Democratic watchman. (Bellefonte, Pa.) 1855-1940, June 21, 1895, Image 7

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    Bellefonte, Pa., June 2I, 1895.
To CORRESPONDENTS. — No communications
published unless accompanied by the raal
name of thewriter.
——To-day is the first day of summer
and the longest of the whole year.
——Cherries will soon be in the
market. They are ripening fast, but
the crop will be light.
——An ordinary hay crop is reported
from lower Penns valley. Sorrel is said
to cover whole fields.
——The relic committee of the Cen-
tennial realized between $175 and $200
out of the antiquity exhibit they con-
——The abutments for the Lamb
street bridge being completed work on
the hanging of the superstructure has
been begun.
——A new son at the home of Mr.
and Mrs. Harry Keller, of east Linn
street, has been the cause of much re-
joicing out there.
——On Monday grand marshall H.
K. Hoy and all his aids in the late Cen-
tennial parade had their pictures taken,
mounted as they were in parade.
——The Granger’s picnic at Hecla
park, on Saturday, was thoroughly en-
joyed by all who were there, but the
crowd was not as large as was antici-
——Achenbach’s business has increas-
ed so much since he moved to his new
store that he has been forced to put in
a motor with which to make his ice
—— Calvin Pifer, ex-high constable
of the town, has taken unto himself a
bicycle, but he finds it almost as hard to
handle as the cows and pigs were under
his regime.
Last Friday was flag day and
the stars and stripes were hoisted on the
crown of the great stack at Valentine's
iron works. William Irvin climbed up
to fasten the flag on the stack.
-—-The story that the propcsed new
Reformed church at Centre Hall was
begun on Monday morning is untrue.
The congregation hasn’t fully decided
how they want to build it yet.
——The juvenile cadet corps that
made such a pleasing appearance in our
Centennial parade had its picture taken
the other day and is still drilling with
the thought of going to Williamsport
on July 4th.
——=St. John’s Episcopal Sunday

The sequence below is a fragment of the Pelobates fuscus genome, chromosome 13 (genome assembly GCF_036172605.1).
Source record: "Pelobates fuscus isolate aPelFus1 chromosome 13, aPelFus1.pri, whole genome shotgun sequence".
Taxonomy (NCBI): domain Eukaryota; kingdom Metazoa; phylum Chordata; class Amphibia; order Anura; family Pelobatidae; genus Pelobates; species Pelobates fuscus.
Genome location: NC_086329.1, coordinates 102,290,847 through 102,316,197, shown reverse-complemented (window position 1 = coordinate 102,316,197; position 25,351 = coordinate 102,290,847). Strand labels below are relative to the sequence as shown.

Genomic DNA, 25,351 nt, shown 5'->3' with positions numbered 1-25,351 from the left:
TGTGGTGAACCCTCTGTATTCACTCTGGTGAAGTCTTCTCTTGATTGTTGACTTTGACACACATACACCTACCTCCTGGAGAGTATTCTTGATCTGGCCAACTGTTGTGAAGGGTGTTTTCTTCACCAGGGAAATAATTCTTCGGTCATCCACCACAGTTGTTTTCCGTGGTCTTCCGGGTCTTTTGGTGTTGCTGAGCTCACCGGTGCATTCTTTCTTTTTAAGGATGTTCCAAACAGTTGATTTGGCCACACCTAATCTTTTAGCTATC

school, of this place, will picnic at Hun-
ter’s Park on Wednesday, June 26th.
A special picnic train will leave the
Pennsylvania station for the park at
8.45 a. m, returning at 4:15, p. m.
——Many Tyrone and Altoona
wheelmen arrived in this place about 8
o'clock Saturday night and staid at the
Brockerhoff house until Sunday, when
they continued their journey to the
the cave; returning the same evening.
——C. M. Bower Esq., of this place,
presided at the Franklin & Marshall
college banquet, at Lancaster, upon the
occasion of commencement exercises
there. He is a trustee of the institu-
tion and his only son, John, is a student
———CQConstable Josh Folk, has notified
North ward residents to destroy Cana-
da thistle growing on some lots in hig
district. He should see that his notice
is enforced as there is nothing so diffi-
cult to eradicate, when once started, as
the Canada thistle.
~——C. M. Parrish will move his drug
store into the room adjoining the one
he now occupies until it can be thor-
oughly remodeled. Col.- Pruner, who
owns the building, says he is going to
make it the finest room in Central
——Lee B. Woodcock, of this place,
joined Ed. and Harry Leyden and Bob
Clark, of Beech Creek, on a trout fish-
ing expedition last week. They return.
ed Tuesday, after spending three days
in the mountains and reported a catch
of thirty dozen fine mountain trout.
——TUnder a recent ruling of the su-
preme court when a poor veteran dies
his friends can have him buried at an
expense to the county of not more than
$50. Heretofore it has been the custom
to do the work as cheap as possible, giv-
ing little concern to the respectability of
the burial.
——Five horns from the Coleville
band furnished music for a dance that
Bellefonte girls gave to the young men,
in the Arcade, Tuesday night. We al-
ways thought the young ladies of the
town capable of raising more wind than
it took for five horns. Why they can talk
hard enough to do a whole band.
——The marriage of Mr. Claude
Jones, of Tyrone, to Miss Stella Armor,